Punk Family Values

Meet the Rosenthals: two generations of art stars in one six-story warehouse.

The Friday night before the concert, Henry leaves the kids and the band with Carola to see an opera based on the music of Daniel Johnston. When Carola and the Guitarfish head out, they immediately hit a snag, as most of the band is under legal drinking age. SXSW isn't your typical family vacation destination: The weeklong parade of shows and parties is fueled by a mix of adrenaline and alcohol. Most of the clubs are 21 and over. Given that only guitarist Mark Nelsen's girlfriend, Danika, is of legal age, and bassist (and George's girlfriend) 17-year-old Lena Brown is the only one with a fake ID, this is a problem.

The group moves toward a club called Spiro's. The gang hasn't heard of Harvey Milk, the band playing inside, but it'll be something to do. Carola pulls the doorman aside and works out a deal for the younger Guitarfish to enter the 18-and-over club. "Okay," the bouncer says to her, marking giant underage "X"s on the band's hands, "but you're their guardian."

Every member of the Guitarfish calls Carola the band's manager. She's the one fielding phone calls from the label, Photoshopping the cover of their debut CD, and slicing apples for band practice. Lou Lou goes so far as to call Carola "momager" (a label she vehemently rejects).

Once Carola has helped the flock into Spiro's, though, she fades off toward a Japanese punk showcase. Left to their own devices, Lou Lou & the Guitarfish eventually bail from the club and spend their Friday in Austin like many suburban teens: congregating from one street corner after the next, shut out of adult activities.

Later, Carola texts Lou Lou that X is playing an all-ages show at the Austin Convention Center.

"Who?" George asks.

"X, that old L.A. punk band," Lou Lou explains.

By the end of the night, Lou Lou looks at the wobbly foot traffic pooling around them and drolly observes, "SXSW is all drunk people and crowds."

When you grow up with rock 'n' roll parents, perhaps you don't get especially nervous about performing at a festival with 1,500 bands from 33 countries on more than 80 stages. Lou Lou's comments are more reflective of what she's seeing than revealing a queasy stomach. Anxiety slips from the mouths of these teens in small traces — George joking during one practice that "I think we should link all our songs together so no one can boo us offstage," or Lou Lou mentioning offhandedly before the show that she doesn't like the sound of her own voice.

The last night of SXSW, standing at Room 710 an hour before her band takes the stage here, Lou Lou seems more opinionated about the venue they're in than what people will think of her music. "This seems like a gross place to get drunk," she observes of the dingy rock 'n' roll hovel. It's a funny comment, given that she doesn't drink, and the hard time the bouncers gave her when she arrived for soundcheck. "They told me they'd let me in, but said if we drink they'll cancel our set and kick us out," she recalls. To which the second doorman added, "And then we'll kill you." It's an ominous introduction, and things only go downhill from here.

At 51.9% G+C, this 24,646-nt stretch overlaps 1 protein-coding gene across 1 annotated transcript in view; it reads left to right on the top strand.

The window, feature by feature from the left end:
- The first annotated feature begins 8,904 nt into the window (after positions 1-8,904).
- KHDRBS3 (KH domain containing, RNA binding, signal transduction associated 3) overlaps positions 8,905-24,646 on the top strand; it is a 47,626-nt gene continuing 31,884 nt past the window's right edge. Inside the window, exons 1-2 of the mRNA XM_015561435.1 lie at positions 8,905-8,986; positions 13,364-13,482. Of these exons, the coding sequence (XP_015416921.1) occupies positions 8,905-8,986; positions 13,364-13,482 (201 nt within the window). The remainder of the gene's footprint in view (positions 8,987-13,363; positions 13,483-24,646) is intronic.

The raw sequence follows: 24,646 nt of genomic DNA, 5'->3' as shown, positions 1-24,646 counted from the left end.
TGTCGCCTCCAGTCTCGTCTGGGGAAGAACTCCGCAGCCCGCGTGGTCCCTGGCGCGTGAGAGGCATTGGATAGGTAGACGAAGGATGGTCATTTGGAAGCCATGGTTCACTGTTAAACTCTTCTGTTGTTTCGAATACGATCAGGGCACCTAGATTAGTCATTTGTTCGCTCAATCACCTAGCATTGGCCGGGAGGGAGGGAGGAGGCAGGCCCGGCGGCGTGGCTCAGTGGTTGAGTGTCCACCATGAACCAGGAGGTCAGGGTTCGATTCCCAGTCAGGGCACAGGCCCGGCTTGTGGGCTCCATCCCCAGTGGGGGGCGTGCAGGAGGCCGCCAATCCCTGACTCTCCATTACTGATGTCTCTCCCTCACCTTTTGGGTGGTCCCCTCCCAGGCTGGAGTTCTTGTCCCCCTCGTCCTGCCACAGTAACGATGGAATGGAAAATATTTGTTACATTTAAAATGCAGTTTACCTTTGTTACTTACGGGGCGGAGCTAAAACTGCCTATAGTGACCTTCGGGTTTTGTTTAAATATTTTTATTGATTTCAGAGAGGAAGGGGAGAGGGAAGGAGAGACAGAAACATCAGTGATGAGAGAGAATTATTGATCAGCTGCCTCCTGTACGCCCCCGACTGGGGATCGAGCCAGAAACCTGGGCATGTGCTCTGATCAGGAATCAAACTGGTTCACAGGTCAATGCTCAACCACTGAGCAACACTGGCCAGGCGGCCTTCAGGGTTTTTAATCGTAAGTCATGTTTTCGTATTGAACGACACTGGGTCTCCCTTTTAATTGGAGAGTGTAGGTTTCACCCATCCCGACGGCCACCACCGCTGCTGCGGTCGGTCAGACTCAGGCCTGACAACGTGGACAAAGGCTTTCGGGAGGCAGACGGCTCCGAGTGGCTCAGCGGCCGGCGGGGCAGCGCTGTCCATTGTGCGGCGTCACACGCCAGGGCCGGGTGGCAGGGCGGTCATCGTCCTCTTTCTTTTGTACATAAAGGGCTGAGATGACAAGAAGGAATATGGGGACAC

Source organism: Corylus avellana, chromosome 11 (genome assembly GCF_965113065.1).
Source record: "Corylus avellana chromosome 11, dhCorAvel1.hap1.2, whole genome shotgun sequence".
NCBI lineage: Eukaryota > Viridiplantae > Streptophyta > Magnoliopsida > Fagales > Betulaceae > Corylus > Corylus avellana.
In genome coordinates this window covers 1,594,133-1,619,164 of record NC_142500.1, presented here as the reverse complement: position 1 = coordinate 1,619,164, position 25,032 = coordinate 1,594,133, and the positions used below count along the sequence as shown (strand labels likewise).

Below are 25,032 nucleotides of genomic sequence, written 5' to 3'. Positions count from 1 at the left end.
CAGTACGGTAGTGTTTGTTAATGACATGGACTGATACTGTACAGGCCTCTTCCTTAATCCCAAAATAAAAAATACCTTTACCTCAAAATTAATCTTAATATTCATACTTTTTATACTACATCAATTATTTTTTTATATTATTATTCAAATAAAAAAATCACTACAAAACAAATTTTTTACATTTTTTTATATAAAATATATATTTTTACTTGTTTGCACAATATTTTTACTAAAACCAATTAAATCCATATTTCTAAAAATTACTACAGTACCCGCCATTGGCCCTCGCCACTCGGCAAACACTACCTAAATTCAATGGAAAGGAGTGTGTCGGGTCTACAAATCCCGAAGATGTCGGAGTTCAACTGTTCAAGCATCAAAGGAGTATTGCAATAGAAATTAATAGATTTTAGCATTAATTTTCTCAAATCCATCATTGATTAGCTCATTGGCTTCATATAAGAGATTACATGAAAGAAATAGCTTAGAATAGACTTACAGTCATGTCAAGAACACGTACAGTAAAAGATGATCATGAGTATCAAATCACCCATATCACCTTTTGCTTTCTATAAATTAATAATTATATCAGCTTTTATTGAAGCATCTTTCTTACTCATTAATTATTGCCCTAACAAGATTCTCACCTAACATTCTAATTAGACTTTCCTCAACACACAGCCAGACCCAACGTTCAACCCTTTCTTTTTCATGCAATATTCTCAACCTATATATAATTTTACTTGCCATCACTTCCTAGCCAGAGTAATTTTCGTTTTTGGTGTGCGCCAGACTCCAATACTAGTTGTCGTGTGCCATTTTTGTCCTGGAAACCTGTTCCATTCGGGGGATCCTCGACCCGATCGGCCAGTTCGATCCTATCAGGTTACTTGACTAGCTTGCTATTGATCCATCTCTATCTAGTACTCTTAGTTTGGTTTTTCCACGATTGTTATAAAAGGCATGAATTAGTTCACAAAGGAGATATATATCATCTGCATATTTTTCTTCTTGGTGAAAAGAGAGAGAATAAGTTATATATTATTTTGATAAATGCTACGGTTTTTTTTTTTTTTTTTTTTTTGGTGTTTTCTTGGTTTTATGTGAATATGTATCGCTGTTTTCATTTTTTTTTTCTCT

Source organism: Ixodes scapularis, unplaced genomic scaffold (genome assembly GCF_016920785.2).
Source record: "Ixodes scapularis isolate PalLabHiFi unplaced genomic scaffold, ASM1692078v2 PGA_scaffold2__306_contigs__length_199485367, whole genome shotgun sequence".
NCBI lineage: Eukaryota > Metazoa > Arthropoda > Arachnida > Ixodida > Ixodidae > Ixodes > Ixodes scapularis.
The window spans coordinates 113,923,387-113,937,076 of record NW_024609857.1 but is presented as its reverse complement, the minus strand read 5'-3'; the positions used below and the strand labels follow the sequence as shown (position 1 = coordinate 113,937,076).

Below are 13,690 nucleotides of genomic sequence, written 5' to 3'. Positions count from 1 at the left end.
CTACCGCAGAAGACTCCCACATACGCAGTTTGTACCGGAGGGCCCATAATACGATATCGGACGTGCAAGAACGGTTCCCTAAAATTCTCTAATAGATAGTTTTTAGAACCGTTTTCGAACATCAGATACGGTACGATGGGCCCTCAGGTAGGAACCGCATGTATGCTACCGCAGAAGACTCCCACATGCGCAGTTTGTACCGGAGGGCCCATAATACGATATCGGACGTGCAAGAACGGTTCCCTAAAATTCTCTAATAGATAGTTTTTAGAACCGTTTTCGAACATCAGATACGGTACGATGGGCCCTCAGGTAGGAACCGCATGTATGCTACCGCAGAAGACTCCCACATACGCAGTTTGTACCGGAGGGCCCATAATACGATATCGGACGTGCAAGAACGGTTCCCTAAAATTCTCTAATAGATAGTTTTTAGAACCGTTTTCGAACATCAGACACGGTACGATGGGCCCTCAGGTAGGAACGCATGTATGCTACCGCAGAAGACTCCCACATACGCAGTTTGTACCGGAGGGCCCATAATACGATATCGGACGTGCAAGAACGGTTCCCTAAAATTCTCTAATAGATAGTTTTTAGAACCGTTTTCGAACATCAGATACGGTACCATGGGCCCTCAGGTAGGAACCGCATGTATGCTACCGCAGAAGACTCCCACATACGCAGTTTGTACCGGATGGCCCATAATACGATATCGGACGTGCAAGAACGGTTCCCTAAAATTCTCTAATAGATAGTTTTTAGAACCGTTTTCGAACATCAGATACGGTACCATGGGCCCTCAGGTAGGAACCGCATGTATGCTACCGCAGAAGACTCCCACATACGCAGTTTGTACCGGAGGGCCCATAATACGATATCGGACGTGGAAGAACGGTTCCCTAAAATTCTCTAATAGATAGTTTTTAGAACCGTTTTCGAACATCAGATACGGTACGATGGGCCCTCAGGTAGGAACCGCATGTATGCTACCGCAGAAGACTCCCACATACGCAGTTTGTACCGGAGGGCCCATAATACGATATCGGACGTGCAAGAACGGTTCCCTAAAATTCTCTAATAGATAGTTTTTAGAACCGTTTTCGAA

As soon as Oakland psych folkster Greg Ashley leaves the 710 stage, Henry and Carola get into position. They're not front-and-center-style parents, preferring to stand more casually in the shadows. It's a little less obvious back there. But they have their devices ready to document every second of this big night. Henry stands stage left, camcorder aimed forward. "I don't want to stand too far away," he whispers excitedly. Carola is stage right, camera in hand. Between them is Room 710's soundman, handing Lou Lou a second microphone after the first produces piercing feedback during a hasty soundcheck.

Lou Lou, decked out in a sparkly black dress and pink pigtails, is beaming as she introduces the band with a demure little "Hi, we're Lou Lou and the Guitarfish. You should come listen to us."

Showtime, and the band breaks into action. Lena is the coolly stoic bassist, her face revealing nothing as she keeps steady rhythm. Mark and George, however, play as though the 20 people in the room really number 2,000, confidently eyeballing their audience as they work the stage. The energetic setlist mixes aggressively melodic rock anthems with Lou Lou's sugar 'n' arsenic lines ("Well, rip out my tongue/and put your words into my mouth/You've got some thing you wanna say/You and I both know that we have gone astray"). She's the band's punk princess with bubblegum pop affectations. With a mike in hand, her affable behavior gains a flirtatious edge: Dimples dent her cheeks, and she gives her hair studied shakes as she sings.

But there are technical problems. Big ones. The mike is producing horrible feedback. George and Lou Lou try to take the equipment hassles in stride, tag-teaming reminders about their new record as uneasy stage banter.

Try as they may, there's no getting around it: Instead of getting noticed at SXSW, Lou Lou & the Guitarfish are getting buried — under a mountain of technology failures.

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